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Hoffmann, R. A wiki for the life sciences where authorship matters. Nature Genetics (2008)

Loss of heterozygosity, by mitotic gene conversion and crossing over, causes strain-specific adenine mutants in constitutive diploid Candida albicans.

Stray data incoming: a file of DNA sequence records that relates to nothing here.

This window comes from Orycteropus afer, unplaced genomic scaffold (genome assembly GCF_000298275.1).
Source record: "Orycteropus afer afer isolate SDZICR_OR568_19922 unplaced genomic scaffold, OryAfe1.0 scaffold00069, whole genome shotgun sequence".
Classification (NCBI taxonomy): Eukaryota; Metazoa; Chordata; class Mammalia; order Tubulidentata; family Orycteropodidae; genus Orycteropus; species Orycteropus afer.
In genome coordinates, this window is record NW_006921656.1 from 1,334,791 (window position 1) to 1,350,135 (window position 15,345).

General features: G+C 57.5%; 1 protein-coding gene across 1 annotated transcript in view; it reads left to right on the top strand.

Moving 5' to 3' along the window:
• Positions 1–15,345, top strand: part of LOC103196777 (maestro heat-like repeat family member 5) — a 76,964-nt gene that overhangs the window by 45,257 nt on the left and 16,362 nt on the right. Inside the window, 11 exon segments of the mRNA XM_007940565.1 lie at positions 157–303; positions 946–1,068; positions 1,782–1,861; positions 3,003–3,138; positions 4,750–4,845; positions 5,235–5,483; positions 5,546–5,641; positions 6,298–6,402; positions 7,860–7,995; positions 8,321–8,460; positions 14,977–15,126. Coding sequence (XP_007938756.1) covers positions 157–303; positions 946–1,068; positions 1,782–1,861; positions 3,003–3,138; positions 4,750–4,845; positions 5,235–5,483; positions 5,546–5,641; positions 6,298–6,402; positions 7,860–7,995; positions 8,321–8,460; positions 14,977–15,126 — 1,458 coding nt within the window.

Molecular evidence is provided in this paper to elucidate a long-standing intriguing phenomenon in fungal genetics: that many natural isolates of the constitutive diploid organism Candida albicans yield strain-specific, recessive mutants at a reproducible frequency that is as high as a few percent of the surviving cells after exposure to UV irradiation or other mutagens. Southern hybridization analysis and DNA sequence data indicated that C. albicans CA12, a clinical isolate, is heterozygous for the ADE2 gene, carrying one functional and one null allele. Sequence analysis of the null allele revealed the presence of a 1.3 kb deletion, which locates between two AATC repeats and spans the promoter and coding regions of the gene. The adenine auxotrophic mutants, which were readily isolated after UV irradiation of C. albicans CA12, were proved to be the segregants of mitotic recombination as they remained as diploid, not hemizygous or haploid, cells and were homozygous for ade2. Analysis of reciprocal products of the mitotic recombination detected that the process of loss of heterozygosity was mediated by mitotic crossing over (reciprocal exchange of genetic information) as well as gene conversion (non-reciprocal exchange of genetic information).[1]


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